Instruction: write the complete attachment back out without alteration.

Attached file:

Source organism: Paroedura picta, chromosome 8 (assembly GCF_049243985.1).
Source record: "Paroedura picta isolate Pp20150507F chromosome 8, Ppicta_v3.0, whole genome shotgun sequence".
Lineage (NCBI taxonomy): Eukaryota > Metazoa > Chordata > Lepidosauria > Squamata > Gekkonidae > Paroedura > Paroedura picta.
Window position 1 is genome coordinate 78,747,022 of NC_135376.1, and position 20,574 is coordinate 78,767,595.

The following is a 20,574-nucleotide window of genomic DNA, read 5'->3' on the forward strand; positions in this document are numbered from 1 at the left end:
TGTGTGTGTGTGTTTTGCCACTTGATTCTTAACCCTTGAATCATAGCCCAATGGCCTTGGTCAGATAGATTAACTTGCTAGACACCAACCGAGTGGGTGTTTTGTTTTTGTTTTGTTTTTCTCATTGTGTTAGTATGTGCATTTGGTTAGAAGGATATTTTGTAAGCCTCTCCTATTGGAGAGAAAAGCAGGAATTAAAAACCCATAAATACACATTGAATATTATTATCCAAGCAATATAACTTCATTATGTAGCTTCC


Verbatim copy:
Source organism: Paroedura picta, chromosome 8 (assembly GCF_049243985.1).
Source record: "Paroedura picta isolate Pp20150507F chromosome 8, Ppicta_v3.0, whole genome shotgun sequence".
Lineage (NCBI taxonomy): Eukaryota > Metazoa > Chordata > Lepidosauria > Squamata > Gekkonidae > Paroedura > Paroedura picta.
Window position 1 is genome coordinate 78,747,022 of NC_135376.1, and position 20,574 is coordinate 78,767,595.

The following is a 20,574-nucleotide window of genomic DNA, read 5'->3' on the forward strand; positions in this document are numbered from 1 at the left end:
TGTGTGTGTGTGTTTTGCCACTTGATTCTTAACCCTTGAATCATAGCCCAATGGCCTTGGTCAGATAGATTAACTTGCTAGACACCAACCGAGTGGGTGTTTTGTTTTTGTTTTGTTTTTCTCATTGTGTTAGTATGTGCATTTGGTTAGAAGGATATTTTGTAAGCCTCTCCTATTGGAGAGAAAAGCAGGAATTAAAAACCCATAAATACACATTGAATATTATTATCCAAGCAATATAACTTCATTATGTAGCTTCC